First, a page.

In the face of Oracle's recent move to outbid rival SAP for Retek, SAP will be forced to concede or pay through the nose, according to Oracle President Charles Phillips.
Oracle President Charles Phillips had to admit: Theres a good dose of "nyah-nyah" in the companys recently announced move to pounce on Retek, the retail technology vendor that SAP intended to swallow.
As it is, Oracle Corp. owns just under 10 percent of Retek Inc., the retail software developer that Oracle seeks to acquire
for $9 a share, as it announced on Tuesday. Oracles offer trumps SAPs late February bid of $8.50 per share for Retek, or about $496 million in cash.
The percentage of Retek shares that Oracle bought up recently is significant, Phillips told journalists in a conference on Wednesday.
The strategy behind buying up shares was, first, to signal that Oracle was serious about buying the company, with which it had been in discussions since last October.
Were Oracle to acquire more than 10 percent of the company, the Redwood Shores, Calif., database giant would be required to start a tender processa process that Oracle did not desire.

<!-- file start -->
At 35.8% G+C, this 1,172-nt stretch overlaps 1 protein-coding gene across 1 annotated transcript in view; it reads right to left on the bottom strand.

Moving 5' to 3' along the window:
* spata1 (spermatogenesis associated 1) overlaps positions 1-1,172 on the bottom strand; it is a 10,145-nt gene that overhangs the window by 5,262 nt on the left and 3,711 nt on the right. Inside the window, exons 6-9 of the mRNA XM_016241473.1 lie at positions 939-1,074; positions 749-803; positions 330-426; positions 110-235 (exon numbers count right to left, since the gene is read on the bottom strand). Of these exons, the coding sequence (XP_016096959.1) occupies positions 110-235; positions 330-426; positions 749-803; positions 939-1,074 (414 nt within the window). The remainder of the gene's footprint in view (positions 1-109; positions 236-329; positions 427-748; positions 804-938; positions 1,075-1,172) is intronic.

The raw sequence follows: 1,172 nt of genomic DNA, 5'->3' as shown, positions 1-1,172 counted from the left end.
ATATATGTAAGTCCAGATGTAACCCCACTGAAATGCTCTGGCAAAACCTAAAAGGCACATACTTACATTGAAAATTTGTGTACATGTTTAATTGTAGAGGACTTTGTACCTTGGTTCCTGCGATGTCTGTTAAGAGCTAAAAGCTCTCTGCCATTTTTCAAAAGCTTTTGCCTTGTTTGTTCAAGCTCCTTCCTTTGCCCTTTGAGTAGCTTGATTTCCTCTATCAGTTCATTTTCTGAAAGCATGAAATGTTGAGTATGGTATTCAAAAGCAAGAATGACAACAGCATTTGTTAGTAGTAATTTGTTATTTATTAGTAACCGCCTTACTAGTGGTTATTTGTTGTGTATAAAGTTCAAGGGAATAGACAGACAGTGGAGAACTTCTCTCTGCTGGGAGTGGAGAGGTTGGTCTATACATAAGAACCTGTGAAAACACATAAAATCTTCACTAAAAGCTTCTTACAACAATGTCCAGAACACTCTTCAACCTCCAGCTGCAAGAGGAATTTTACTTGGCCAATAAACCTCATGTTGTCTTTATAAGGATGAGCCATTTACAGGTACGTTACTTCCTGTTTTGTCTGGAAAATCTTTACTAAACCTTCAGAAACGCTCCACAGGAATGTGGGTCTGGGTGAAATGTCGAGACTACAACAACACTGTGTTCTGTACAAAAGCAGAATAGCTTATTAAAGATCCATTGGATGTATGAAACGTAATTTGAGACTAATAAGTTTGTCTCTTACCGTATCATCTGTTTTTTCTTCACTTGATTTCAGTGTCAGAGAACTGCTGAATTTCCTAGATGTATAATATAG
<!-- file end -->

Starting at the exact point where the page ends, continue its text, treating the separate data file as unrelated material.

The move to buy up Retek stock also signals to SAP that the company would need Oracles 9-plus percent if it wanted to acquire Retek, Phillips said.
Either way, Oracle winseither by acquiring Retek, or by pocketing a fat check from SAP in exchange for its shares, since SAP would have to up the bid well over what Oracle paid for its shares. "If we lose it, well make a ton of money on it," Phillips said. "The satisfaction of having SAP write us a big check" would be huge, he said, as is the satisfaction of presenting another hurdle to Oracles bitter rival.
Read more here about Oracle CEO Ellisons warning to SAP to watch its step in its competitive techniques.
As far as SAPs superior interoperability goes, thats debatable. A report from Aberdeen Group Inc. cites several reasons why Oracle would be a less disruptive acquirer, including the following: Accenture would likely remain the preferred systems integrator; Oracle would remain the database of choice; Oracle Financials would remain the back-office system of choice; and little to no rationalization of Retek functionality would be required. To read more about the report, click here.
Next Page: Oracles plans for the retail industry.